||CARL NEWMILLER; NELSON VELAZQUEZ, PLAINTIFF - APPELLANTS,
FARMERS INSURANCE EXCHANGE; TRUCK INSURANCE EXCHANGE; FIRE
INSURANCE EXCHANGE; MIDCENTURY INSURANCE COMPANY; AND FARMERS NEW WORLD LIFE INSURANCE
COMPANY, D/B/A THE FARMERS INSURANCE GROUP OF COMPANIES,
DEFENDANTS - APPELLEES
||On Appeal from the United States District Court for the District of Nevada; D.C. No.
CV-89-815-HDM; Howard D. McKibben, District Judge, Presiding.
||Skopil, Pregerson, and O'Scannlain, Circuit Judges.
||This is an action by two insurance agents against an insurance company alleging
wrongful termination and breach of contract. The district court granted summary judgment
for the company. We agree with the district court that the agents were terminable at-will
and that they each failed to allege facts sufficient to constitute a breach of their
employment contract. We affirm.
||1. Wrongful Discharge
||The district court concluded that the agents were independent contractors and not
employees of Farmers. The agents contend that whether they were employees is a material
question of fact that precludes summary judgment. We disagree. Farmers contracts expressly
state that an employer-employee relationship is not created, but rather that each agent
"is an independent contractor for all purposes." Furthermore, under Nevada law
in effect at the time of the agents' discharge, an insurer was entitled to terminate an
agent's appointment "at any time," subject only to limitations created by
contract. Nev. Rev. Stat. § 683A.290(1) (1986). Here, the contracts provide that the
relationship may be terminated by either the agent or the company on three months written
notice. The contracts do not specify that Farmers must have cause to terminate.
||The agents argue that extrinsic evidence shows that the parties intended to create
employment contracts that could not be terminated without just cause. The Nevada Supreme
Court has stated, however, that general expressions of job longevity, security,
advancement, and established disciplinary procedures are inadequate, as a matter of law,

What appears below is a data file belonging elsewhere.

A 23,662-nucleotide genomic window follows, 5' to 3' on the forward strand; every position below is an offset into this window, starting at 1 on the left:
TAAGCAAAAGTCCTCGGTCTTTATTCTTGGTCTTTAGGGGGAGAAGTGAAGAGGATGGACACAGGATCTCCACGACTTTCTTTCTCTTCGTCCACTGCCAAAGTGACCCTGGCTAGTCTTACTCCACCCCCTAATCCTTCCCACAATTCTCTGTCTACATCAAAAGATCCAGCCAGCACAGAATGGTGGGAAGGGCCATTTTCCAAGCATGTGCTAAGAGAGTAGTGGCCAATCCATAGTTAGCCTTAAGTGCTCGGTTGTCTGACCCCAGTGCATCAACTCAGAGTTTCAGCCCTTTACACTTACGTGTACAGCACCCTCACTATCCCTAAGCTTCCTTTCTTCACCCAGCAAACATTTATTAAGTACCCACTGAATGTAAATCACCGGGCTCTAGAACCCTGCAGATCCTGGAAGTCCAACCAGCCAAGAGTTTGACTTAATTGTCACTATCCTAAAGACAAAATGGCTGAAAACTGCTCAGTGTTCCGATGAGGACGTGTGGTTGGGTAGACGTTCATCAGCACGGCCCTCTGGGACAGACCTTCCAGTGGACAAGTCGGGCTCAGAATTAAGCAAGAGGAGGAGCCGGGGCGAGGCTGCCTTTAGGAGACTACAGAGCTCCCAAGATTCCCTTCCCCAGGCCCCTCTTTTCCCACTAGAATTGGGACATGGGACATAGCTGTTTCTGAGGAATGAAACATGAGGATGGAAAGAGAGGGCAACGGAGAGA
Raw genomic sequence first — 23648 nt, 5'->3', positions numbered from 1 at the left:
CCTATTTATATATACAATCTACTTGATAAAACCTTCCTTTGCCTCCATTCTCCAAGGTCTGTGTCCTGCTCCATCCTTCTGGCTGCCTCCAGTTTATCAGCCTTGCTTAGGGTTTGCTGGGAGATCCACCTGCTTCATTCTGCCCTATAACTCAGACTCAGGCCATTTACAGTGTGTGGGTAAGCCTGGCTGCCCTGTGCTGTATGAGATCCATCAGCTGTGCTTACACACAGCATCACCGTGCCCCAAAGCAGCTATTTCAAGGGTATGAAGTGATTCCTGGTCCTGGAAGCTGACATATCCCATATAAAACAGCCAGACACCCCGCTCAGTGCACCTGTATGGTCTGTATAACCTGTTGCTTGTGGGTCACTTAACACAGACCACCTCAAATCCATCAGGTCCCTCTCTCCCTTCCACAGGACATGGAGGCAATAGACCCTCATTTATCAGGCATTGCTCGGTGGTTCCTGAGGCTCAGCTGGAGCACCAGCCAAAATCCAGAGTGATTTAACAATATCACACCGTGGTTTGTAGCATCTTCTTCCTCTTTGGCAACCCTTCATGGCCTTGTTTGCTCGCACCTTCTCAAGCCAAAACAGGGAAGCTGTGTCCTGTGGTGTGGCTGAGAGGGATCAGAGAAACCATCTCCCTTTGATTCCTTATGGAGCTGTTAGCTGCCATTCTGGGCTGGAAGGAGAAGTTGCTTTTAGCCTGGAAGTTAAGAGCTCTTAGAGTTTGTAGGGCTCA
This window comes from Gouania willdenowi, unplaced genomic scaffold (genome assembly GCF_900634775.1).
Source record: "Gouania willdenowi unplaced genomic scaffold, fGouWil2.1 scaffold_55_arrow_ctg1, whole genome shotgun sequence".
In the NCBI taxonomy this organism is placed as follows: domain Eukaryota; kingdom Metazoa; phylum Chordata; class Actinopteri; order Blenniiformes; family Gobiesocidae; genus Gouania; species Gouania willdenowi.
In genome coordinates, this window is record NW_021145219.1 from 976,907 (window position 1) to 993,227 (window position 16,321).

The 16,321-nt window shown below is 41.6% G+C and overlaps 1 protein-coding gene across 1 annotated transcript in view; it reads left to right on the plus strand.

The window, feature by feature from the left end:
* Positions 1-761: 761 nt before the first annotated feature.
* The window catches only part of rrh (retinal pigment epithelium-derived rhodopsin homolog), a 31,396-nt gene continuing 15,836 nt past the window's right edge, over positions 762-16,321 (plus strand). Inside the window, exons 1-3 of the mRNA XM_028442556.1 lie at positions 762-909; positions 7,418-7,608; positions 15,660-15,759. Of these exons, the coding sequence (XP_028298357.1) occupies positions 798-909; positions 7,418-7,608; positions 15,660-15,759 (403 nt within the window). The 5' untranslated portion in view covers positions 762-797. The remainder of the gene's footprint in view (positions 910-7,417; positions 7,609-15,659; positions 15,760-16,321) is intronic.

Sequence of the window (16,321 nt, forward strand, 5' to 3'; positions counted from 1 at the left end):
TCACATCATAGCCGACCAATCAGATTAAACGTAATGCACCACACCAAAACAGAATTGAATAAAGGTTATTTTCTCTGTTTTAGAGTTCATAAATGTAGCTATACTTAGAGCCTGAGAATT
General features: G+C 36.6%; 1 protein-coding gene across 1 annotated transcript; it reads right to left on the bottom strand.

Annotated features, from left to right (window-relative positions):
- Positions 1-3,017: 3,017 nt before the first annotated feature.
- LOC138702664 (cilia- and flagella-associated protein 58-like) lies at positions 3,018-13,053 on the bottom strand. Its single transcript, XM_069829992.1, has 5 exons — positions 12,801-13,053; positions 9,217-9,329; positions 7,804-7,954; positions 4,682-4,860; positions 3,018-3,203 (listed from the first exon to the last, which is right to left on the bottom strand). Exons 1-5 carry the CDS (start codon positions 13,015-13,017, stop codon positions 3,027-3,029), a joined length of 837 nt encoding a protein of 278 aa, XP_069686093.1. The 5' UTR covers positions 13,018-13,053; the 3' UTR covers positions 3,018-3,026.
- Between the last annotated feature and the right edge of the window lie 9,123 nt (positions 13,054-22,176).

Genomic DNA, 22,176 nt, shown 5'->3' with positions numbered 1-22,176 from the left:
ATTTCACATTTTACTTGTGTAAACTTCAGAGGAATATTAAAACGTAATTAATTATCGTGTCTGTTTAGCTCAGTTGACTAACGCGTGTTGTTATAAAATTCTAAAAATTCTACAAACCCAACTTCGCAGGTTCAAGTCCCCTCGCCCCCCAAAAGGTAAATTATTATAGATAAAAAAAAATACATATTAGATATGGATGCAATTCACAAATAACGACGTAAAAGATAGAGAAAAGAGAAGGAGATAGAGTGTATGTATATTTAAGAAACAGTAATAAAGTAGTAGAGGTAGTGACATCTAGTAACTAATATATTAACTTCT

to rebut the presumption that an employee can be terminated at-will. See Bally's Grand
Emp. Fed. Cr. Union v. Wallen, 105 Nev. 553, 779 P.2d 956, 957 (1989); Vancheri v. GNLV
Corp., 105 Nev. 417, 777 P.2d 366, 370 (1989). The agents' proffered evidence is
insufficient as a matter of law to overcome the presumption of at-will employment. See
Bally's, 779 P.2d at 958.
||The agents argue that regardless of their employment status, an implied covenant of
good faith and fair dealing should extend to their employment contracts. Nevada recognizes
the tort of bad faith discharge where an employer breaches an implied covenant of good
faith and fair dealing, but only in "those rare and exceptional instances where the
employer's conduct goes well beyond the bounds of ordinary breach of contract
liability." Smith v. Cladianos, 104 Nev. 67, 752 P.2d 233, 235 (1988). The doctrine's
application to at-will employees is further restricted to conduct that violates public
policy. See Vancheri, 777 P.2d at 370; Smith, 752 P.2d at 235. The district court
expressly held that Farmers did not violate any public policy of the State of Nevada. We
agree and reject the agents' argument.
||2. Breach of Contract Claims
||The agents contend that Farmers breached their agency contracts by placing certain
underwriting restrictions upon them prior to their discharges. The district court held
that the agents were either estopped from asserting the alleged breaches, or
alternatively, that the agents failed to assert facts which constitute a breach of the
||We conclude that the agents are not estopped from asserting their breach of contract
claims. See American Bank Stationery v. Farmer, 106 Nev. 698, 799 P.2d 1100, 1103 (1990)
(former employee was not estopped from litigating alleged wrongful discharge when
settlement agreement did not expressly prohibit suit). We nevertheless affirm on the
district court's alternative ground that the agents failed to assert facts which if taken
as true would constitute a breach of the agency contracts. Nothing in the contracts
prohibited Farmers from limiting the underwriting policies of the agents. To avoid summary
judgment on the breach of contract claims, the agents were required to show that the
written contracts were ambiguous and extrinsic evidence was required to ascertain the
intent of the parties. See Mullis v. Nevada Nat. Bank, 98 Nev. 510, 654 P.2d 533, 536
(1982). The agents failed to meet that burden and accordingly the district court's summary
judgment on their breach of contract claims is affirmed.
||* October 11, 1991, Submitted, San Francisco, California; The panel unanimously finds
this case suitable for submission on the record and briefs and without oral argument. Fed.
R. App. P. 34(a), Ninth Circuit Rule 34-4.